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The end of the world as we know it

Keith Gallasch: Kristina Chan & Force Majeure, A Faint Existence

Kristina Chan, A Faint Existence, Liveworks 2016 Kristina Chan, A Faint Existence, Liveworks 2016
photo Ashley de Prazer

We are inducted into another time-space, pulled into synch with the close-by body of a tightly spotlit dancer, Kristina Chan, rising and coming down on her heels with a corresponding thump that grows denser, roaring like WWII fighter planes. Darkness. In the distance, high, horizontal, a wide rippling wave of soft material evokes wind, colour shading revealing complex patterning out of Chaos Theory. The dancer lies below, still. The thunderous thumping not so much fades as travels away, soft wind its residue. Wind and dancer co-exist.

The dancer is in a different space, poised, almost hovering but off-centre, leaning back and almost over-balancing forward, a less than voluntary cycle, hand hanging from wrist, body swathed in intensifying, ghostly blue light. The movement is repeated in another space, a touch sinuously, a little faster, but still as if subject to some unrevealed force. There is little sign of agency, save for self-correction.

Centrestage, a wide circular platform, raised mere centimetres above the floor, becomes a bed for the foetally curled dancer. She unfurls into other shapes, her mouth locking on a hand, an arm, a knee, a leg, like thumb-sucking of another order, or a slow devouring of the self before she contorts into a headless crab-like creature. Her stillness is protracted, rendering her/it a specimen seen through an electron microscope. Release comes with a jolt, an intense crackling lifting the dancer to her feet, as if she’s escaped regression to some earlier life form from which we evolved.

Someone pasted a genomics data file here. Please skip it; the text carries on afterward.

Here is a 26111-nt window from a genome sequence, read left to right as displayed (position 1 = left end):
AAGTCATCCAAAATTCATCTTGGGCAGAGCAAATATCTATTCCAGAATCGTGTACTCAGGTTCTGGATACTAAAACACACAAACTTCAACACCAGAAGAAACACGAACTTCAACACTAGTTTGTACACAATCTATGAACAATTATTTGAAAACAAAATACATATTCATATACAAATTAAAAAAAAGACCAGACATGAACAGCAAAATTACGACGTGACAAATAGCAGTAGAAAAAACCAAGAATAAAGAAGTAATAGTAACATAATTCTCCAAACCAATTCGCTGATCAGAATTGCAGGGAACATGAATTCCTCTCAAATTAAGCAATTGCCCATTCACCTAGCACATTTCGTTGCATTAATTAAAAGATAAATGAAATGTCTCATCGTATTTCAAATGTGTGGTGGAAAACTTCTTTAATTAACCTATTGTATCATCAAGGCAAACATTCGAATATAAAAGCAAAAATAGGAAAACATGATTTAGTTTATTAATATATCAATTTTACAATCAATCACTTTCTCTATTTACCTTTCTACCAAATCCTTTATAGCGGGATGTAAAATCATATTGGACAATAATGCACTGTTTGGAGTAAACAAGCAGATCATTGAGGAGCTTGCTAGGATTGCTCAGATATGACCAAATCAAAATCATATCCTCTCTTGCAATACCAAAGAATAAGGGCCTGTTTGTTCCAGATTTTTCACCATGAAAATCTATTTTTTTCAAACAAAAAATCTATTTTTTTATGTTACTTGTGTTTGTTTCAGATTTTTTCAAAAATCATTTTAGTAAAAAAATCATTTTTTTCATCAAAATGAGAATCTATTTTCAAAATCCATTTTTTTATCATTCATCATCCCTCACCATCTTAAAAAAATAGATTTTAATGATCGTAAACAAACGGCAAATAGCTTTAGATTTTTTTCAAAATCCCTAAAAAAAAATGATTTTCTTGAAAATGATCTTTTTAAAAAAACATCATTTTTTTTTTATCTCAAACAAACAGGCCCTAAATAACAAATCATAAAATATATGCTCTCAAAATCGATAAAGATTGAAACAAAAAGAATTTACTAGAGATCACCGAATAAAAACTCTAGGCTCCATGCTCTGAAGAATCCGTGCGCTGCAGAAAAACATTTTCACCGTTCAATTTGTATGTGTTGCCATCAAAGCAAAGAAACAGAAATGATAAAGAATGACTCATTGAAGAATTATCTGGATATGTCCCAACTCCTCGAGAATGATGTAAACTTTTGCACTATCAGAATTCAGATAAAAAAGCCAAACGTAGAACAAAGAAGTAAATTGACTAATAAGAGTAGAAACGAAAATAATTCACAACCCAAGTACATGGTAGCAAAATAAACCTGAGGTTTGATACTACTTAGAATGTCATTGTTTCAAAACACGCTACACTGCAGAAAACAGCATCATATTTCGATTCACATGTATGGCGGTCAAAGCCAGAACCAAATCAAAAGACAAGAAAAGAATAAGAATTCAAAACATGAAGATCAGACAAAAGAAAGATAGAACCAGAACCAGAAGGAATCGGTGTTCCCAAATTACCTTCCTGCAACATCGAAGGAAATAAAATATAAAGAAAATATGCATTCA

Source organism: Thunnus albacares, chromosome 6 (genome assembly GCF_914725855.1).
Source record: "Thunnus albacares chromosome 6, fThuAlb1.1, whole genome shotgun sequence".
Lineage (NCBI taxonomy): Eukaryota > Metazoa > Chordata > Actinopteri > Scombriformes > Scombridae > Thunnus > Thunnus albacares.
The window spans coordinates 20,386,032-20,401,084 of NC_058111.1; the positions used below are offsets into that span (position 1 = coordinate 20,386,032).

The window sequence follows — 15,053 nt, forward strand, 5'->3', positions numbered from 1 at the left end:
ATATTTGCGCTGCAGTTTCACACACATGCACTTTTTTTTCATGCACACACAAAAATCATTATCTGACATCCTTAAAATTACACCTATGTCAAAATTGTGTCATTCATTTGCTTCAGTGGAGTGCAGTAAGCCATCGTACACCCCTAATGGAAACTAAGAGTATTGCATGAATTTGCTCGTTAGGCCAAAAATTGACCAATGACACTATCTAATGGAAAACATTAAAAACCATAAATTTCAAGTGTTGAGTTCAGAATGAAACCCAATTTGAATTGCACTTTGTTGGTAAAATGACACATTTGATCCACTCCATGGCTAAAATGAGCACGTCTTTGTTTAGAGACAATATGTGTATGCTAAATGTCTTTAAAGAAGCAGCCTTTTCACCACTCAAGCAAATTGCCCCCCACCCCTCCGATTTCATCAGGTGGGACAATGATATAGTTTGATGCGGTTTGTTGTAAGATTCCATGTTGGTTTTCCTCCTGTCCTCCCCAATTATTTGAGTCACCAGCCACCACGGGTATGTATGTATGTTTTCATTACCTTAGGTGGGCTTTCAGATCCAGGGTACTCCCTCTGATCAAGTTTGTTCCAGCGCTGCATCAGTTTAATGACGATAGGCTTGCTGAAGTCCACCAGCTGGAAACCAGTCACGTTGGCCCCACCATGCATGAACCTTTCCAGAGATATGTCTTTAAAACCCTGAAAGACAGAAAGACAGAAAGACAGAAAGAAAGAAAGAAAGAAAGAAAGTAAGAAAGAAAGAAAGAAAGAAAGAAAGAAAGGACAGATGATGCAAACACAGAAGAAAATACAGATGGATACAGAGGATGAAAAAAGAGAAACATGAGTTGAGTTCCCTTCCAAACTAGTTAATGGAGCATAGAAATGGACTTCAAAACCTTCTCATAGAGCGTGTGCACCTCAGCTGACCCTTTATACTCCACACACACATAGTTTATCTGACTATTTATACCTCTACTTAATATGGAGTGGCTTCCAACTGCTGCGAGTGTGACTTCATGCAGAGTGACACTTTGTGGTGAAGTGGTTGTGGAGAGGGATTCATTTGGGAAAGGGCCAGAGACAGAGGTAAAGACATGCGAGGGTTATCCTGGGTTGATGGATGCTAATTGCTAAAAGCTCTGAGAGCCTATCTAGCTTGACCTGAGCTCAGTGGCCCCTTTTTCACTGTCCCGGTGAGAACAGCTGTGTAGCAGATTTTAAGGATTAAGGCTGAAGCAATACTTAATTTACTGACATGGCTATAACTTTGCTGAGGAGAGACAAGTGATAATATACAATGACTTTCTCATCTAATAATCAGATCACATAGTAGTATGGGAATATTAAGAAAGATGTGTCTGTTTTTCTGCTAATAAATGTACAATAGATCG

Kristina Chan, A Faint Existence, Liveworks 2016 Kristina Chan, A Faint Existence, Liveworks 2016
photo Ashley de Prazer

The pervasive feeling of vulnerability in alien space is fully felt when the low platform mutates into a sheer black hole, white light flaring from beneath like an eclipse. It preludes the return of the beautiful wind, this time its imagined force propelling the dancer in wild, wide circles, over and over, to the point of palpable exhaustion. Thunder, sounding like the real thing, brings stillness and reprieve, the very real catching of breath. Chan steps carefully backwards on the edge of the platform, circling into darkness as deep organ-like and choral tones imbue these final moments with a quasi-spiritual, funereal solemnity. It looks like tip-toeing backwards around an environmental black hole of our own making.

Everything about A Faint Existence suggests the fatal fragility of our life on an Earth subject to the vicissitudes of human-generated Climate Change. The dancer is relentlessly buffeted, turned in on herself, regressive, ultimately passive (doubtless there’ll be other readings, perhaps of resistance; but fighting the wind is not taking on Climate Change unless there was symbolism I missed). These states are convincingly conveyed by dancer-choreographer Kristina Chan, putting aside her acclaimed fluency in works by others for long-held, subtly modulated states of ‘possession’ and passages of violent movement that together border on durational performance; the influence of dramaturg Victoria Hunt is evident here as well as in the work’s image-making.

Although always receptive to powerful images, at the time I was irritated by the length of some, by awkward segueing from one to another, and the aforementioned passivity of the dancer. But the work’s images, intricately fusing movement, sound and design, have proved memorable. Claire Britton’s design is eminently sculptural; with Benjamin Cisterne’s haunting lighting and James Brown’s highly responsive score it could almost function as a standalone installation, shifting from state to state. For her first major work, Kristina Chan has embodied our shared plight with a welcome physical and emotional intensity; it’s a work that warrants further evolution, countering the current political threat to undo the best that we have made of ourselves.

Kristina Chan, A Faint Existence, Liveworks 2016 Kristina Chan, A Faint Existence, Liveworks 2016
photo Ashley de Prazer

Performance Space, Liveworks Festival of Experimental Art: Kristina Chan & Force Majeure, A Faint Existence, creator, choreographer, performer Kristina Chan, composer James Brown, designer Clare Britton, lighting Benjamin Cisterne, dramaturg Victoria Hunt; Carriageworks, Sydney, 27-30 Oct

RealTime issue #135 Oct-Nov 2016 pg.

© Keith Gallasch; for permission to reproduce apply to [email protected]

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